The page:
Doc. 55.-re-organization of Arkansas. The following are the instructions of President Lincoln to General Steele in reference to the reorganization of Arkansas: Executive mansion, Washington, Jan. 20, 1864. Major-General Steele: Sundry Arkansas: Executive mansion, Washington, Jan. 20, 1864. Major-General Steele: Sundry citizens of the State of Arkansas petition me that an election may be held in that State, at which to elect a Governor; that it be assumed at that election, and thenceforward, that the Constitution and laws of the State, as before the rebellion, are State of Arkansas petition me that an election may be held in that State, at which to elect a Governor; that it be assumed at that election, and thenceforward, that the Constitution and laws of the State, as before the rebellion, are in full force, except that the Constitution is so modified as to declare that there shall be neither slavery nor involuntary servitude, except in the punishment of crimes, whereof the party shall have been duly convicted; that the General Assembly mbe by you severally administered, to support the Constitution of the United States and modified Constitution of the State of Arkansas, and be declared by you qualified and empowered to immediately enter upon the duties of the offices to which they s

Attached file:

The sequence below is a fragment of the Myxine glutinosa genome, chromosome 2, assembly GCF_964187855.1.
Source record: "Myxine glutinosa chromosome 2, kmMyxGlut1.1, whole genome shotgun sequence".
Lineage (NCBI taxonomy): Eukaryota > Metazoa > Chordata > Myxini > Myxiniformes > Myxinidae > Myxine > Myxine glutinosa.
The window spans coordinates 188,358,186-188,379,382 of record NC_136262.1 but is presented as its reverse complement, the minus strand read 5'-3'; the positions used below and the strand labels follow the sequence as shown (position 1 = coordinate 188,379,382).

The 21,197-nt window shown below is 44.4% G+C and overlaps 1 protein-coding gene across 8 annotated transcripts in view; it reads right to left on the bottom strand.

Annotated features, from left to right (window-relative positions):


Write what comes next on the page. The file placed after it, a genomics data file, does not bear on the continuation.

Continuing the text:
e. Lieutenant-Colonel McCaleb, mounted on a large gray horse, was a mark for all the enemy's sharp-shooters, but as cool as on parade, he directed the movements of his men. This is the first action the Second Mississippi artillery has been in, the regiment only being mustered on the twentieth of January; but veterans could not have acted better, and the only trouble the officers had was to keep the men back. It is useless to speak of the Thirtieth Missouri; the bloody fields of Chickasaw, Arkansas Post, and Vicksburgh are their guarantees. If the Twenty-ninth Illinois was not in the fight, it certainly was not their fault, for men never showed more eagerness to be engaged. Strange as it may seem, incredible as it appears to those who witnessed the rapid and incessant firing, not a man on our side was touched. The enemy lost six killed, ten wounded in our hands, and eight prisoners, and how many wounded were taken off in their ambulances it is impossible to say. A negro at w
Rebellion Record: a Diary of American Events: Documents and Narratives, Volume 8. (ed. Frank Moore), Doc. 99.-the fire and blood of Revolution. (search)
icultural people ever was rich. The wealth of Philadelphia alone is equal to the entire wealth of the State of Virginia. Take the Post-Office alone. The total receipts from the post-offices in Virginia for 1857-58, were $242,951; the expenditures were $453,848. In South-Carolina, the receipts were $101,145; the expenditures were $248,600. In Alabama, the receipts were $111,092; the expenditures were $248,750. In Mississippi, the receipts were $88,458; the expenditures were $332,508. In Arkansas, the receipts were $385,727; the expenditures were $244,589. How is this deficiency made up now? Part of it is made up thus: The receipts in the State of New-York are $1,438,711; the expenditures are $1,154,141. In Massachusetts, the receipts are $565,633; the expenditures are $425,237. In most of the Northern States there is a deficit. But in all the Southern States the deficit is enormous. The whole Northern deficit is some $800,000. The whole Southern deficit is some $3,000,000. Su